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Louisiana drug courts use treatment to curb DWI recidivism

Media reports often paint intoxicated drivers as malicious individuals with no regard for the safety of other humans. Certainly, Baton Rouge drivers are responsible for choices to drink alcohol before driving. When a person is addicted to alcohol or other substances, whether or not the individual is aware of it, the disease may be influencing the decision to drive drunk or drugged.

Substance addiction is no excuse for breaking the law. When a Louisiana driver's blood alcohol content level goes above 0.08 percent, he or she is intoxicated. Alcohol abusers are penalized for drinking and driving -- sometimes heavily depending on the alleged offense – but, due to addiction, many drivers just return to the road and unshakeable, dangerous habits.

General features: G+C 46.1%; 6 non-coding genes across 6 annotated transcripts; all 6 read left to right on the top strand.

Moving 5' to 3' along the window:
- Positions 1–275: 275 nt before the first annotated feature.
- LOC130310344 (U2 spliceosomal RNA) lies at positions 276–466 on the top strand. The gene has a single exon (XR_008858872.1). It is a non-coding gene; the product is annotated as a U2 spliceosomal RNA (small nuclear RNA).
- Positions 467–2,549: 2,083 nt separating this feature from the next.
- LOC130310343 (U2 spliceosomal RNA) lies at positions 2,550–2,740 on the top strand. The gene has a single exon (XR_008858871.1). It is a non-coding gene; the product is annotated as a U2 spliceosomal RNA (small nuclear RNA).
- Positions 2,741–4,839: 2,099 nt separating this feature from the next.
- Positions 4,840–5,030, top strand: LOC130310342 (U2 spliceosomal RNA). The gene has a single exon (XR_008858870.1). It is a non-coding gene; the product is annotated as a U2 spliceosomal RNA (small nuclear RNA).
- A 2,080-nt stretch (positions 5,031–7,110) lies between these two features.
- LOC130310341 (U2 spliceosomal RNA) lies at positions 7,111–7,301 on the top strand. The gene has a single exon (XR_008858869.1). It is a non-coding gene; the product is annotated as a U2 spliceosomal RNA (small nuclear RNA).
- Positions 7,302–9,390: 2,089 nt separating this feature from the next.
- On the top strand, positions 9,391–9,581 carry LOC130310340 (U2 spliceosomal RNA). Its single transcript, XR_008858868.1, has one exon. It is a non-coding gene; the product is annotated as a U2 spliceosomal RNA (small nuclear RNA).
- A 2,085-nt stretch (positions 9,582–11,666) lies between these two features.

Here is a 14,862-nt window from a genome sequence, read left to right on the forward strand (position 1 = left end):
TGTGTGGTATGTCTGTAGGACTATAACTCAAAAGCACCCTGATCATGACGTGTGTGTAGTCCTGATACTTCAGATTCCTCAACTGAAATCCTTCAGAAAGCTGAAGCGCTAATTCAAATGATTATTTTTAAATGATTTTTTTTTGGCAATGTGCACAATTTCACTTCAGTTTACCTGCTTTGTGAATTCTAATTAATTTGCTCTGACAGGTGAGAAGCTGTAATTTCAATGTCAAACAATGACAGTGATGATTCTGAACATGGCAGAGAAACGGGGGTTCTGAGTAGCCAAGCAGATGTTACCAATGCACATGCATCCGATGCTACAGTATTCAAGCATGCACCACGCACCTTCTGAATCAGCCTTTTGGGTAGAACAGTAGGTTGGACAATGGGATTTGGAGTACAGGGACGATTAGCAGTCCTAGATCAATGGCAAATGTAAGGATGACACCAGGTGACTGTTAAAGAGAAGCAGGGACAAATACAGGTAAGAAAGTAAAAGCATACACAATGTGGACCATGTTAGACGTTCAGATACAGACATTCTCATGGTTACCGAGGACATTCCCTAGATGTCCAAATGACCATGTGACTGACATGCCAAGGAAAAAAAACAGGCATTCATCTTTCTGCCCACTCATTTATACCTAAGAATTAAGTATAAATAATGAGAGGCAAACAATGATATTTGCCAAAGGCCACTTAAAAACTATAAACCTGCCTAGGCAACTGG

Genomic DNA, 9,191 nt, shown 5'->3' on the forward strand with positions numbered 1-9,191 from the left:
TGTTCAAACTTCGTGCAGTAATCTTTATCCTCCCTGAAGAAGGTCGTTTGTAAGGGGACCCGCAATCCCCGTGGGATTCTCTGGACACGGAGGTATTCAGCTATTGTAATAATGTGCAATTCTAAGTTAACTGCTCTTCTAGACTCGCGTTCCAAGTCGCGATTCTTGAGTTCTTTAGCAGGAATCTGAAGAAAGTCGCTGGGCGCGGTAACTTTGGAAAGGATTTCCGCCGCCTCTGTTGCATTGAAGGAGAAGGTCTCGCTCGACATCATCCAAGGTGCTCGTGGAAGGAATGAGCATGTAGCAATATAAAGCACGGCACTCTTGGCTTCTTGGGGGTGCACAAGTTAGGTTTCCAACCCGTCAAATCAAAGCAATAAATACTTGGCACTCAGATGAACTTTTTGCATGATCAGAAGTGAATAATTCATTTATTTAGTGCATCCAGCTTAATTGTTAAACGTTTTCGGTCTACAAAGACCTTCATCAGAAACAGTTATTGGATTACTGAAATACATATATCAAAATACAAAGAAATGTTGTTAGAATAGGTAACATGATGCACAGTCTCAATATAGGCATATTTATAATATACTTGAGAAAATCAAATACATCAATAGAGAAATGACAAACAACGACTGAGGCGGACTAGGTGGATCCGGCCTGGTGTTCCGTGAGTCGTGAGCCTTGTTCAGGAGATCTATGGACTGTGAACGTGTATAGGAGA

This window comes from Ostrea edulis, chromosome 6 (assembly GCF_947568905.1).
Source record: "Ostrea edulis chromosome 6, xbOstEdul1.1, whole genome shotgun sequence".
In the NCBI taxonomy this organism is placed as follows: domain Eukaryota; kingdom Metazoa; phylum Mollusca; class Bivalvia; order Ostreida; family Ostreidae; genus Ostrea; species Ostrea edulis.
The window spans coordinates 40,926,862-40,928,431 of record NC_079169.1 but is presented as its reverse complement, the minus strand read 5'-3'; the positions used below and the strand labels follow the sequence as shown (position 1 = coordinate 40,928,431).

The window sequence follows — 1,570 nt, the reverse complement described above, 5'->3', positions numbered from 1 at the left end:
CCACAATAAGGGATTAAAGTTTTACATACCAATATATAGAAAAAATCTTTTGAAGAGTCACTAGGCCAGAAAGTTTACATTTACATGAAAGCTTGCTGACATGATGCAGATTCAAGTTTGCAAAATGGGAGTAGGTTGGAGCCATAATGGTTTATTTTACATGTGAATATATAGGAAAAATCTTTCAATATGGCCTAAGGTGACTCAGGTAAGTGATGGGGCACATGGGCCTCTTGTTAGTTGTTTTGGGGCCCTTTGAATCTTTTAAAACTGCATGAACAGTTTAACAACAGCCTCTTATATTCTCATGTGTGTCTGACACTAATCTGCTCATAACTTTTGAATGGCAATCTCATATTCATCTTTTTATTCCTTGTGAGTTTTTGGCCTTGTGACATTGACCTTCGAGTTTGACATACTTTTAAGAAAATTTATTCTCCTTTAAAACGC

A 29-year-old man was picked up in Baton Rouge recently on his sixth DWI offense. Last month, a Clinton man was arrested for his seventh drunk driving charge. DWI charges become felonies with a third conviction, with punishments that grow progressively more severe.

Multiple drunk-driving arrests can indicate an alcohol abuse problem that cries out for treatment. The Louisiana Supreme Court funds the state's 50 Drug Court Programs, which address the addiction problems of defendants. The alternative to punishment is successful, with a two-year recidivism rate of less than five percent among 2010 graduates.

Drug courts provide evaluations, treatment and abstinence monitoring. The state also has selfish reasons to invest in the program. It is cheaper to help troubled defendants soon after a DWI arrest than house them in prisons; sobriety programs also improve public safety by curbing the instances of drug-related accidents, injuries and deaths.

Mothers Against Drunk Driving reported first time DWI offenders usually aren't caught until they've driven drunk 80 times. That's a red flag that many people arrested for drunk driving have serious problems with alcohol. A criminal defense attorney can explain the eligibility requirements for drug court programs.

Source: Fox 44 WGMB-TV, "System, psychology combine to allow drivers to get repeated DWI charges" David Lippman, Apr. 18, 2014

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